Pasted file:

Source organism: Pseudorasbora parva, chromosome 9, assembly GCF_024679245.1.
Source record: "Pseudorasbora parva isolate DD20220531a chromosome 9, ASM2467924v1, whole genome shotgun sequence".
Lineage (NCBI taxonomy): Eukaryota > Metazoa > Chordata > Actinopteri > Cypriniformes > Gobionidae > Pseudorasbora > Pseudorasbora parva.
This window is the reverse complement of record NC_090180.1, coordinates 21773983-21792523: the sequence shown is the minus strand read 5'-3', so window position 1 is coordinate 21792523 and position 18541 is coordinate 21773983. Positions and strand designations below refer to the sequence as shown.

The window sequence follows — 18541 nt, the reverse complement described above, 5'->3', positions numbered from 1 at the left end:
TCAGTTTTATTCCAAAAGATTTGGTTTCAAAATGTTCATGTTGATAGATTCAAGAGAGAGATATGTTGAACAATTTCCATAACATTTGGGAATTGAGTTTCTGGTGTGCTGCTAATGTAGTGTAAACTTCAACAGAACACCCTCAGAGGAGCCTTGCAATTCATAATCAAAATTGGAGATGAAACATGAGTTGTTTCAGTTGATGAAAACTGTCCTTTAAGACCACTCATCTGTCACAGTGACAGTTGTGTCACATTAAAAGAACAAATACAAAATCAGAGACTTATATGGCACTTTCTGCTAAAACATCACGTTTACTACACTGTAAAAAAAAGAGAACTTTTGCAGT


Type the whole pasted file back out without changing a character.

Source organism: Pseudorasbora parva, chromosome 9, assembly GCF_024679245.1.
Source record: "Pseudorasbora parva isolate DD20220531a chromosome 9, ASM2467924v1, whole genome shotgun sequence".
Lineage (NCBI taxonomy): Eukaryota > Metazoa > Chordata > Actinopteri > Cypriniformes > Gobionidae > Pseudorasbora > Pseudorasbora parva.
This window is the reverse complement of record NC_090180.1, coordinates 21773983-21792523: the sequence shown is the minus strand read 5'-3', so window position 1 is coordinate 21792523 and position 18541 is coordinate 21773983. Positions and strand designations below refer to the sequence as shown.

The window sequence follows — 18541 nt, the reverse complement described above, 5'->3', positions numbered from 1 at the left end:
TCAGTTTTATTCCAAAAGATTTGGTTTCAAAATGTTCATGTTGATAGATTCAAGAGAGAGATATGTTGAACAATTTCCATAACATTTGGGAATTGAGTTTCTGGTGTGCTGCTAATGTAGTGTAAACTTCAACAGAACACCCTCAGAGGAGCCTTGCAATTCATAATCAAAATTGGAGATGAAACATGAGTTGTTTCAGTTGATGAAAACTGTCCTTTAAGACCACTCATCTGTCACAGTGACAGTTGTGTCACATTAAAAGAACAAATACAAAATCAGAGACTTATATGGCACTTTCTGCTAAAACATCACGTTTACTACACTGTAAAAAAAAGAGAACTTTTGCAGT